A complete guide to disaster preparedness from Scott Hunt, CEO of Practical Preppers and a nationally recognized preparedness expert
The world we live in is an unstable one. From natural disasters such as earthquakes, hurricanes, and floods of biblical proportions to concerns about the economic downturn and government shutdown, the hits just keep on coming. At the same time, the power grid is incredibly fragile. Our dependency on widely distributed long distance systems for power, medicine, and food makes our society susceptible to attack, whether by foreign or domestic enemies, or the weather. No matter the concern, the solutions are the same. Scott Hunt, the owner of Practical Preppers, and an experienced engineer, homesteader, and pastor, offers readers a complete and detailed guide to sustainable living. With The Practical Preppers Complete Guide to Disaster Preparedness, anyone can learn how to:
- Secure a water source-even in an urban area
- Grow and preserve food
- Set up an alternative energy supply
- Maintain a comfortable shelter -including alternative cooking and sanitation methods during a long power outage
- Bug out-what to include in your bug out bag and how to leave
- Prepare for medical issues
- Deal with security concerns
Preparing for disruption of services in an emergency is a noble venture which gives peace of mind. This book will empower readers of all skill levels and resources to survive and achieve an independent, sustainable lifestyle.
|Publisher:||St. Martin's Press|
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The Practical Preppers Complete Guide to Disaster Preparedness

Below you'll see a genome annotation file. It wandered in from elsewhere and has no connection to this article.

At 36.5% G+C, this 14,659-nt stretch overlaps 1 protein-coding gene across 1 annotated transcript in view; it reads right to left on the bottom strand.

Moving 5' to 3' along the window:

By Scott Hunt
St. Martin's PressCopyright © 2014 Practical Preppers LLC
All rights reserved.
Keep Your Head Above Water!
We never know the worth of water till the well is dry.
— Thomas Fuller
Will you have enough water when a crisis occurs? The average American consumes approximately 1,600 gallons each day. Stop doing the math in your head. Yes, a human being would likely drown if they actually drank that much water in a single twenty-four-hour period. By consume, I mean use — the truest form of the definition of consumption.
Ponder for just a moment how often you turn on the faucet, relax in a hot shower, or push down a toilet handle each day. These few simple examples are obviously among the most important mundane water uses we must consider when attempting to grasp how much a single person depletes local water resources each day.
But if you start thinking larger, you'll see that a drop of water that fell on a wheat field this afternoon is going to be part of my sandwich bread five months from now. If it's a ham sandwich, a lot more water was used. It takes roughly 52 gallons of water to make one glass of milk. It takes more than 600 gallons to make a quarter-pound hamburger. A total of 2,800 gallons of water is used to make one pair of jeans.
Our daily lives carry a giant water footprint. Water is necessary for life. The sophistication of the society that an individual dwells in is determined by the amount of water consumed. While living in a first world country may be luxurious at the moment, such a scenario is not sustainable for long periods of time during either a man-made or natural disaster. The ability to support large groups of people living in high-population-density areas is greatly diminished during disasters.
Think about your water supply being cut off or contaminated. Who will survive? Those with clean, potable water will still be among the living after the dust clears. The human body can last for three to five days, at the most, without water. Securing a clean water source must be your primary preparedness objective, regardless what type of doomsday disaster you feel is looming on the horizon. When a catastrophe becomes reality, potable water will be in both high demand and short supply.
Once the reality of exactly how much water is typically consumed by your family each day sinks in, it is time to begin figuring out how to source clean water. In a first world country, municipal systems deliver clean water to residences by a vast array of pumps, pipes, filters, and chemicals that render open-water sources drinkable. These expensive systems serve the masses and usually provide seamless delivery of life-sustaining water. Individuals dwelling in population-dense areas can certainly store this water in appropriately sized containers.